French people

In the frenetic world of rare watches and the rich who love them

In the morning of December 11, a young, well-dressed and largely unmasked crowd flocked to the lower level of Phillips in midtown Manhattan for the 2021 New York Watch Auction, abuzz with the kind of anticipation one would expect when doing queuing for a concert. Phillips’ brand new headquarters sits at the foot of 432 Park Avenue, the matchstick-thin luxury residential tower that teeters on a short stretch of Midtown commonly referred to as Billionaire’s Row, but might as well be called the watch district: On the same block are tiered flagship stores for a number of coveted luxury watch brands, including Vacheron Constantin, Audemars Piguet and Richard Mille, some of whose watches sell for seven figures.

Auctioneers took their places in the brightly lit white-walled room, iPhones ready to document what promised to be a momentous event. Just days before the sale, long after the catalogs had been printed and shipped to collectors around the world, Phillips had announced a surprise first batch: a new Patek Philippe Reference 5711 Nautilus sports watch, made in partnership with Tiffany’s, complete with a robin dial egg. The retail price for the watch was $52,635, a fallback to the type of big game collector auction that auction houses typically target. Earlier in the year, Patek Philippe (perhaps the ultimate luxury watchmaker) sent the watch world into hysteria when it announced it would be discontinuing the 5711, perhaps its most iconic model. . Tiffany’s iteration would be among the last ever produced. Patek only made 170, so unless you’re one of Tiffany’s top 169 customers, your only chance to buy a new one was to bid on it this morning at Phillips.

The star of the event, aside from the watch, was the handsome, grizzled man behind the podium, Aurel Bacs, whose company, Bacs & Russo, has partnered with Phillips since 2014. Bacs is as close to a celebrity as an auctioneer can be, having presided over many record watch sales over the past 20 years at three major houses. Born in Zurich in 1971, Bacs has a flair for unearthing unique pieces and a genius for drama. In 2017, Christie’s sold an ultra-rare watch previously owned by Ethiopian Emperor Haile Selassie, and in two days Bacs stole the show with a Rolex that once belonged to Vietnam’s last emperor, Bao Dai – it sold almost the double the price.

His taste for the show manifested itself last December. Exuding a wolfish, Mitteleuropean charm, Bacs brandished his hammer like a staff, the hall both his audience and his orchestra. Lot #1 started pianissimo: Bacs opened the auction at $20,000, less than half the retail price. Starting with such a low and unrealistic bid is often designed to build momentum before the real bidding begins.

Crescendo: Responding to offers from dozens of entrants as well as phone banks and thousands of online entrants, Bacs effortlessly bumped the price up to six figures, then seven. His voice rising in intensity, he cajoled, teased, flattered and driven to coax the ever-increasing number. When the bidding reached $4.9 million, Bacs turned to the only paddle-lifter left in the room – a young man standing by the stairs, wearing a white t-shirt and cotton coat. camel hair – smiled and said, “You know what my ambitions are here, right? Come on…” to the delight of the crowd. When the laughter died down, Bacs let a tense silence reign. of Phillips shouted “5 million!” on behalf of a telephone bidder, and Bacs gave a blazing “Bravo!” leading to a round of enthusiastic applause.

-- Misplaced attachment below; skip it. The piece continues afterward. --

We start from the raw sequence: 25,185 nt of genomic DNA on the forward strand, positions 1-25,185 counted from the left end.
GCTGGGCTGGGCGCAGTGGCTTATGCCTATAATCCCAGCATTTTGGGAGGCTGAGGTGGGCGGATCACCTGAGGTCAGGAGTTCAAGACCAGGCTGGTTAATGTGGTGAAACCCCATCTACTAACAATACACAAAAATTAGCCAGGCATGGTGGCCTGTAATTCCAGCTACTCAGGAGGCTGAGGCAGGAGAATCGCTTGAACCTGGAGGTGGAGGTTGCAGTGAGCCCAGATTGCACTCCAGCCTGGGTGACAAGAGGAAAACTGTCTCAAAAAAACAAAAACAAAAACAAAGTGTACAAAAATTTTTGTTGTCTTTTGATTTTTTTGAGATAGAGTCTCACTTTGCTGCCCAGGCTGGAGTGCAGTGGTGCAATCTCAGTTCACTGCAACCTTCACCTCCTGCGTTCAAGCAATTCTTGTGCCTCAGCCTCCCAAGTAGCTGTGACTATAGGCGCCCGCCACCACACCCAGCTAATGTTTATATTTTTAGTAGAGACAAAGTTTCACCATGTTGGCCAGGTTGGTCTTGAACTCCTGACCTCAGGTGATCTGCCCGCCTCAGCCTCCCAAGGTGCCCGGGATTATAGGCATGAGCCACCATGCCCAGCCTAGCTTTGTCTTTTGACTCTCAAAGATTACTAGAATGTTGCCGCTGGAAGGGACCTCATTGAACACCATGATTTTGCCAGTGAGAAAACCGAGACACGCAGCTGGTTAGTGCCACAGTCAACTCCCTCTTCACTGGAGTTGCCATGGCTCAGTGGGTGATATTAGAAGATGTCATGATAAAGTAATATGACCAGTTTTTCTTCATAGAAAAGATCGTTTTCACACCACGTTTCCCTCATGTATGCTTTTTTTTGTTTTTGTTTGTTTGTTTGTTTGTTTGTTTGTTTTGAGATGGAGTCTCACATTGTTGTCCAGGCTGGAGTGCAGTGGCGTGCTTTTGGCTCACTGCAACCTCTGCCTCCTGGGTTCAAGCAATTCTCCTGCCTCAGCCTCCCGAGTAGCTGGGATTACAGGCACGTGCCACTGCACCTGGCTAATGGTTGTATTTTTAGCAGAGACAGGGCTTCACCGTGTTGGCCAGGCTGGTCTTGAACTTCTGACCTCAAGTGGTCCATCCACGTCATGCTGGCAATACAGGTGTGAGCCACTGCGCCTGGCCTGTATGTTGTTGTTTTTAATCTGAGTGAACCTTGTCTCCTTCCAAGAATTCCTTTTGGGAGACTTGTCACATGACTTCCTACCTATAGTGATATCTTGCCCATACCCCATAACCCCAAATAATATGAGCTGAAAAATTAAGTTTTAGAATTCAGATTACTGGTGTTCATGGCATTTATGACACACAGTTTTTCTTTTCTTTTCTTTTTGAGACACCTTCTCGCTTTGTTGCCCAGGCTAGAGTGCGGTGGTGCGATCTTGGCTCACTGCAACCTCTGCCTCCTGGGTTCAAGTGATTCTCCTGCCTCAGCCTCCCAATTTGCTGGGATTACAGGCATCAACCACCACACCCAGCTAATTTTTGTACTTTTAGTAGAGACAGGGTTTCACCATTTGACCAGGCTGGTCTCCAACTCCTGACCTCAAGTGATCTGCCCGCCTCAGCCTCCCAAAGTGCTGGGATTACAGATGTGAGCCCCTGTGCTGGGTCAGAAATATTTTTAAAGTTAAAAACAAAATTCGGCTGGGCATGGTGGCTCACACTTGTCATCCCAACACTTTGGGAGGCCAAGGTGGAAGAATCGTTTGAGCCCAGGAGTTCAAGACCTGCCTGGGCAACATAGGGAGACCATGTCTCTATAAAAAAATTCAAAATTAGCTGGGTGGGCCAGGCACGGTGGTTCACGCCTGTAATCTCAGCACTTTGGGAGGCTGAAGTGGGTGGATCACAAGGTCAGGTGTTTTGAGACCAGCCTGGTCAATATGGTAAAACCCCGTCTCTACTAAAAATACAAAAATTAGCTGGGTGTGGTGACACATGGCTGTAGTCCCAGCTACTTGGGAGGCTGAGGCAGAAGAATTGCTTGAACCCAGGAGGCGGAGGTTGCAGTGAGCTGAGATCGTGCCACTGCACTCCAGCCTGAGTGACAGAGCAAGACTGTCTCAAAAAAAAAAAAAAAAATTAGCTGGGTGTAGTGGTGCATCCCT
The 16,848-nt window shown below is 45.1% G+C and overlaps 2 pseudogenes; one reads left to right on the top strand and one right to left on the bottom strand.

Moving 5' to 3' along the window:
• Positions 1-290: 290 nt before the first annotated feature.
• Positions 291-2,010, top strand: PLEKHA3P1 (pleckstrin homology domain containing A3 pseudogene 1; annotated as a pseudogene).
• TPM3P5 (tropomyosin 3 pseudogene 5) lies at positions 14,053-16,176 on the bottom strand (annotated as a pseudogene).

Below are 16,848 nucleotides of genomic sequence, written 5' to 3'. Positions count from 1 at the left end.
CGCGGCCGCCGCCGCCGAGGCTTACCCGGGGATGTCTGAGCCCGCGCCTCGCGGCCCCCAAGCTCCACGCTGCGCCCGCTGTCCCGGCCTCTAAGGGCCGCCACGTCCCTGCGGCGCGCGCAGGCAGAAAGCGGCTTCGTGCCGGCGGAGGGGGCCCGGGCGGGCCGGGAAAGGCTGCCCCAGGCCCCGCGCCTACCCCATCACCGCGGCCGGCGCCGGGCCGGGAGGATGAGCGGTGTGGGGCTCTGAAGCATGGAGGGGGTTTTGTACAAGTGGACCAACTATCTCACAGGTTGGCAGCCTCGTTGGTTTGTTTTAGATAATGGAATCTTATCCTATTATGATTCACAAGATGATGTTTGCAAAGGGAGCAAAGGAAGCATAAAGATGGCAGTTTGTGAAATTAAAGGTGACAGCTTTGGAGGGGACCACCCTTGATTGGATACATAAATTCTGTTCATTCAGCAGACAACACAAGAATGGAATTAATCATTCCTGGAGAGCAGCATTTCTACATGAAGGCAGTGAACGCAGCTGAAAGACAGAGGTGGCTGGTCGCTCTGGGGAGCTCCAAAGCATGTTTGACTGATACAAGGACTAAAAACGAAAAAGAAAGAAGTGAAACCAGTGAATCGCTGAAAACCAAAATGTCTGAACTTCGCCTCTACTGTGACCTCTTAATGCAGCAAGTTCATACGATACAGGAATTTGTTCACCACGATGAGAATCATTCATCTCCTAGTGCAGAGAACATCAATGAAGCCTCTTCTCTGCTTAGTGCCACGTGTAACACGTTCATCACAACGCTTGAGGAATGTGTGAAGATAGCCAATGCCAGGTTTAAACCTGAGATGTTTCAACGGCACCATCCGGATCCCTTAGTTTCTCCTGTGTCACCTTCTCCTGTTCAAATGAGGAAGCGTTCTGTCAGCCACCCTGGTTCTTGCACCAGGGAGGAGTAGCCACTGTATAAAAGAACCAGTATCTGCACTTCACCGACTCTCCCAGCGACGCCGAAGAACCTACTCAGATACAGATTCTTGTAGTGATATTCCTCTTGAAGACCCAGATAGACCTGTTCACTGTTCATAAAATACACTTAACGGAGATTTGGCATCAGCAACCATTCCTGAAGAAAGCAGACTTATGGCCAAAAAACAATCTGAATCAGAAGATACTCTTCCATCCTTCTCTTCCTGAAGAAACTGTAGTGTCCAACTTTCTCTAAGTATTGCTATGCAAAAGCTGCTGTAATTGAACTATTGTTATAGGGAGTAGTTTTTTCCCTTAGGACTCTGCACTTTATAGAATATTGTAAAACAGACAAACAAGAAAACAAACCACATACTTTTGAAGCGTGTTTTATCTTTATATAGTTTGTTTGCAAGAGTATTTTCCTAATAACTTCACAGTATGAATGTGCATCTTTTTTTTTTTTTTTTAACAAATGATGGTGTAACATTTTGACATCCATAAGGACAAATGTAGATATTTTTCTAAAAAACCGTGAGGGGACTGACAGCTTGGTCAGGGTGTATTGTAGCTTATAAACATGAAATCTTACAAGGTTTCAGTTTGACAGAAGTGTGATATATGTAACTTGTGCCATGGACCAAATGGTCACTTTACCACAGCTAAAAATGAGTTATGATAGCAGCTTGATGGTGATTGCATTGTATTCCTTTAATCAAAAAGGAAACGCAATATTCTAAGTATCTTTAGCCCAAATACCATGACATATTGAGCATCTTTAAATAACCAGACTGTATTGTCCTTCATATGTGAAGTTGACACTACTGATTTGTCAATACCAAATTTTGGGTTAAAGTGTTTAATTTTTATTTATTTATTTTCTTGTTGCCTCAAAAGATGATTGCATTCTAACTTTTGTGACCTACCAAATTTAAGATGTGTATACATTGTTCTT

Fortissimo: Several minutes later, with bidding stalled at $5,150,000, Bacs began swinging his hammer with great momentum when a higher bid – made online from Miami – stopped him inches from the tribune, interrupting Bacs halfway through the word. sold. Amidst the hubbub, Bacs hissed and clutched his heart. The sale continued, as if bidders were as eager to keep watching the maestro as they were to win the watch.

Bacs hammer finally fell three minutes later. The lot went to an anonymous online buyer in New York who had bid $5,350,000, easily setting a new record for a Patek Philippe Nautilus. With fees and commissions, the buyer would end up paying $6.5 million, more than 100 times the retail price.

Although proceeds from Batch #1 went to the Nature Conservancy, the sale was nonetheless a marketing stunt for Phillips, Patek Philippe and Tiffany’s owner LVMH. Four days later, Jay-Z (a Tiffany brand ambassador) was photographed wearing one. Shortly after, LeBron James showed off his own Nautilus robin egg on Instagram.

The watch would have sold for a high price no matter what, but Bacs’ performance made it a moment. “It was auction theater at its best,” says a watch industry insider. “It was masterful in the way it was orchestrated. I think it wasn’t until the last two bidders went in that we saw the real bid.

In a dramatic twist, the deal never went through. In late January, Phillips executive Paul Boutros told watch website Hodinkee that the item was “unable to go to the first winning bidder”, without giving further explanation. Tiffany’s and Patek Philippe eventually decided to sell the watch to Taiwanese actor and watch collector Zach Lu – the underbidder in the camel hair coat – for his final bid (plus fee): $6.2 million .


The sale capped a triumphant year for Phillips, which in 2021 achieved the highest total watch sales of any auction house in history, at $209.3 million. Phillips’ competitors also had their best years, with Christie’s grossing $205 million and Sotheby’s $148 million, a 50% increase on the previous year and well ahead of pre-pandemic annual sales. .